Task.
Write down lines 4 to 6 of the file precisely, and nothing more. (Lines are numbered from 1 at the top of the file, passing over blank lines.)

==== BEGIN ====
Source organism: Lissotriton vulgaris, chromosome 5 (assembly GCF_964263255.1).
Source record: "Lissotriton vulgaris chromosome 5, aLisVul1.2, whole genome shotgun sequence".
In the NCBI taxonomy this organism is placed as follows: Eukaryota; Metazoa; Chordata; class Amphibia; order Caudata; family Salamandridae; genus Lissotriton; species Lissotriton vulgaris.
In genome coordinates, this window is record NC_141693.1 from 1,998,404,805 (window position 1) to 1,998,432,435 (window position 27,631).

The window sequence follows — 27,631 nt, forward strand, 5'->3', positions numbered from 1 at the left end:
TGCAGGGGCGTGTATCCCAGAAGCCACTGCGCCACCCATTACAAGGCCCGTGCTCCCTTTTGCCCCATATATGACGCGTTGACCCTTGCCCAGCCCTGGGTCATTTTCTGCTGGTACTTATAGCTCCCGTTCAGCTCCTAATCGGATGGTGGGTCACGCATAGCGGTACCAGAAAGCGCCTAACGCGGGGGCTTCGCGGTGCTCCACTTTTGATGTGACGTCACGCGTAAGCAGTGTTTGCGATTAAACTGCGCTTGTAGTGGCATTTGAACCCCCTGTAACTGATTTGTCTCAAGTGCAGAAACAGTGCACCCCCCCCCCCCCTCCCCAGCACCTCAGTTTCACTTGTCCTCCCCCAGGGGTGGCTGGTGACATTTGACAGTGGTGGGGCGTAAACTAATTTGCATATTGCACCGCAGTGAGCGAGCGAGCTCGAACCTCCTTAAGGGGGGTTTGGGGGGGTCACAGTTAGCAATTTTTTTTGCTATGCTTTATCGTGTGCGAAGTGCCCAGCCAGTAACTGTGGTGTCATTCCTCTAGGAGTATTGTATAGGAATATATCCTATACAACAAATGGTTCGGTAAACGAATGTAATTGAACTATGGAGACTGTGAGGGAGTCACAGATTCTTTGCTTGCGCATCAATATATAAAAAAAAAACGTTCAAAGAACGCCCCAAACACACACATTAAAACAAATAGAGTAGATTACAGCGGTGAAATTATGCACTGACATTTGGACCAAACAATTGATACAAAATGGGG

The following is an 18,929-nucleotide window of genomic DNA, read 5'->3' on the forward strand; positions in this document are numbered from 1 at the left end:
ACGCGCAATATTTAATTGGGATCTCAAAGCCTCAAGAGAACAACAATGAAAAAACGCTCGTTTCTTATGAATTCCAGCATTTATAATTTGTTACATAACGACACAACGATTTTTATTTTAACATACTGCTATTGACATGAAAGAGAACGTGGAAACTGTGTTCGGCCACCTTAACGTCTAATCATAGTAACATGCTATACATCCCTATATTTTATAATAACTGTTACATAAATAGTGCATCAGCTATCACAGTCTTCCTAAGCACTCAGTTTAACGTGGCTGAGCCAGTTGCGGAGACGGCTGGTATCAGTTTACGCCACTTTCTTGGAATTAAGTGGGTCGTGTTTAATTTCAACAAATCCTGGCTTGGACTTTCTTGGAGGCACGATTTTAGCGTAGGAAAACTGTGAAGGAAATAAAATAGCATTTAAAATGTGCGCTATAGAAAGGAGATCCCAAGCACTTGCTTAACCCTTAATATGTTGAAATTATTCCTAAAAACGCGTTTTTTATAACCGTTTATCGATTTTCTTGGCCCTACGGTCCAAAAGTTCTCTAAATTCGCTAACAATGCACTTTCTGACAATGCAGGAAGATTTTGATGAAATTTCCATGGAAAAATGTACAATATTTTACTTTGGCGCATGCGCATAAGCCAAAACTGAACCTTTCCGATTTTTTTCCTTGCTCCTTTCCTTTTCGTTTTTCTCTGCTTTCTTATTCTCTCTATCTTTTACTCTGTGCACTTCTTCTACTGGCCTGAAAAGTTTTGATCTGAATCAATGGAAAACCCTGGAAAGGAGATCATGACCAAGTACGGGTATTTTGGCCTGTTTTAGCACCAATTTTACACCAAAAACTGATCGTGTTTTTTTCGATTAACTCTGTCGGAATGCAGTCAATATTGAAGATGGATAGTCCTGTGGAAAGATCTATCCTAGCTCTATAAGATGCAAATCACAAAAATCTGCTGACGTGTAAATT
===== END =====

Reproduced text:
In genome coordinates, this window is record NC_141693.1 from 1,998,404,805 (window position 1) to 1,998,432,435 (window position 27,631).

The window sequence follows — 27,631 nt, forward strand, 5'->3', positions numbered from 1 at the left end:
TGCAGGGGCGTGTATCCCAGAAGCCACTGCGCCACCCATTACAAGGCCCGTGCTCCCTTTTGCCCCATATATGACGCGTTGACCCTTGCCCAGCCCTGGGTCATTTTCTGCTGGTACTTATAGCTCCCGTTCAGCTCCTAATCGGATGGTGGGTCACGCATAGCGGTACCAGAAAGCGCCTAACGCGGGGGCTTCGCGGTGCTCCACTTTTGATGTGACGTCACGCGTAAGCAGTGTTTGCGATTAAACTGCGCTTGTAGTGGCATTTGAACCCCCTGTAACTGATTTGTCTCAAGTGCAGAAACAGTGCACCCCCCCCCCCCCTCCCCAGCACCTCAGTTTCACTTGTCCTCCCCCAGGGGTGGCTGGTGACATTTGACAGTGGTGGGGCGTAAACTAATTTGCATATTGCACCGCAGTGAGCGAGCGAGCTCGAACCTCCTTAAGGGGGGTTTGGGGGGGTCACAGTTAGCAATTTTTTTTGCTATGCTTTATCGTGTGCGAAGTGCCCAGCCAGTAACTGTGGTGTCATTCCTCTAGGAGTATTGTATAGGAATATATCCTATACAACAAATGGTTCGGTAAACGAATGTAATTGAACTATGGAGACTGTGAGGGAGTCACAGATTCTTTGCTTGCGCATCAATATATAAAAAAAAAACGTTCAAAGAACGCCCCAAACACACACATTAAAACAAATAGAGTAGATTACAGCGGTGAAATTATGCACTGACATTTGGACCAAACAATTGATACAAAATGGGG